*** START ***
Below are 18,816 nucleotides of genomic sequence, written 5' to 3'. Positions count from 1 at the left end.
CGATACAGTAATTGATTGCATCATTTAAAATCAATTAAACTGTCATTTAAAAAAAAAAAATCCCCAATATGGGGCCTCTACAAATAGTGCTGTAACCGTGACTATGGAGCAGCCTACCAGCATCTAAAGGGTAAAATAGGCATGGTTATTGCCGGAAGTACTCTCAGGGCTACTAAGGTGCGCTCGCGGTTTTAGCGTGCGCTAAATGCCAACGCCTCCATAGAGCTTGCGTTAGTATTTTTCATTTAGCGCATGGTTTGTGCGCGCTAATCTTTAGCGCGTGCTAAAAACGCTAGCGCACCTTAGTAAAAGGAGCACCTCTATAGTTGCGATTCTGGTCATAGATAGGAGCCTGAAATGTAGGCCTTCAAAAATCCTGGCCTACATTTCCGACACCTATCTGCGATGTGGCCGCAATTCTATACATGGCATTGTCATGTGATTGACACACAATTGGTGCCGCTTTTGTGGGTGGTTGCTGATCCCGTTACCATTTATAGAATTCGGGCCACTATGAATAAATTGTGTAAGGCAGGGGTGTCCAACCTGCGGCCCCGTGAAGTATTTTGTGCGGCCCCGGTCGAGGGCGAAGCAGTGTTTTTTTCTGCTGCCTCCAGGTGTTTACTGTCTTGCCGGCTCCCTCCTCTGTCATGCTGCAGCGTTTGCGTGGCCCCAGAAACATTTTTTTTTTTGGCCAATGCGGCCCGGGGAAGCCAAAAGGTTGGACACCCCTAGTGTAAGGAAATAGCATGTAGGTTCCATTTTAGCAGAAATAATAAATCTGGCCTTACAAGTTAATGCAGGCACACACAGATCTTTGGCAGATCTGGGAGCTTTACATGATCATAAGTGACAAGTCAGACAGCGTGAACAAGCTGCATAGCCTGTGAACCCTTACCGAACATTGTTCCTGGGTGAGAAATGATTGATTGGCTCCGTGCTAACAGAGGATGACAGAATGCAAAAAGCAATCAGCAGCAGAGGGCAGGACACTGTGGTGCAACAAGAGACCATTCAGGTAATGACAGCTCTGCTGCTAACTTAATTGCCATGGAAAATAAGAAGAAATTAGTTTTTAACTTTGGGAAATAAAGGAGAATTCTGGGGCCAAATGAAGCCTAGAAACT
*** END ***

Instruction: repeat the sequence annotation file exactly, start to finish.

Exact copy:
Below are 18,816 nucleotides of genomic sequence, written 5' to 3'. Positions count from 1 at the left end.
CGATACAGTAATTGATTGCATCATTTAAAATCAATTAAACTGTCATTTAAAAAAAAAAAATCCCCAATATGGGGCCTCTACAAATAGTGCTGTAACCGTGACTATGGAGCAGCCTACCAGCATCTAAAGGGTAAAATAGGCATGGTTATTGCCGGAAGTACTCTCAGGGCTACTAAGGTGCGCTCGCGGTTTTAGCGTGCGCTAAATGCCAACGCCTCCATAGAGCTTGCGTTAGTATTTTTCATTTAGCGCATGGTTTGTGCGCGCTAATCTTTAGCGCGTGCTAAAAACGCTAGCGCACCTTAGTAAAAGGAGCACCTCTATAGTTGCGATTCTGGTCATAGATAGGAGCCTGAAATGTAGGCCTTCAAAAATCCTGGCCTACATTTCCGACACCTATCTGCGATGTGGCCGCAATTCTATACATGGCATTGTCATGTGATTGACACACAATTGGTGCCGCTTTTGTGGGTGGTTGCTGATCCCGTTACCATTTATAGAATTCGGGCCACTATGAATAAATTGTGTAAGGCAGGGGTGTCCAACCTGCGGCCCCGTGAAGTATTTTGTGCGGCCCCGGTCGAGGGCGAAGCAGTGTTTTTTTCTGCTGCCTCCAGGTGTTTACTGTCTTGCCGGCTCCCTCCTCTGTCATGCTGCAGCGTTTGCGTGGCCCCAGAAACATTTTTTTTTTTGGCCAATGCGGCCCGGGGAAGCCAAAAGGTTGGACACCCCTAGTGTAAGGAAATAGCATGTAGGTTCCATTTTAGCAGAAATAATAAATCTGGCCTTACAAGTTAATGCAGGCACACACAGATCTTTGGCAGATCTGGGAGCTTTACATGATCATAAGTGACAAGTCAGACAGCGTGAACAAGCTGCATAGCCTGTGAACCCTTACCGAACATTGTTCCTGGGTGAGAAATGATTGATTGGCTCCGTGCTAACAGAGGATGACAGAATGCAAAAAGCAATCAGCAGCAGAGGGCAGGACACTGTGGTGCAACAAGAGACCATTCAGGTAATGACAGCTCTGCTGCTAACTTAATTGCCATGGAAAATAAGAAGAAATTAGTTTTTAACTTTGGGAAATAAAGGAGAATTCTGGGGCCAAATGAAGCCTAGAAACT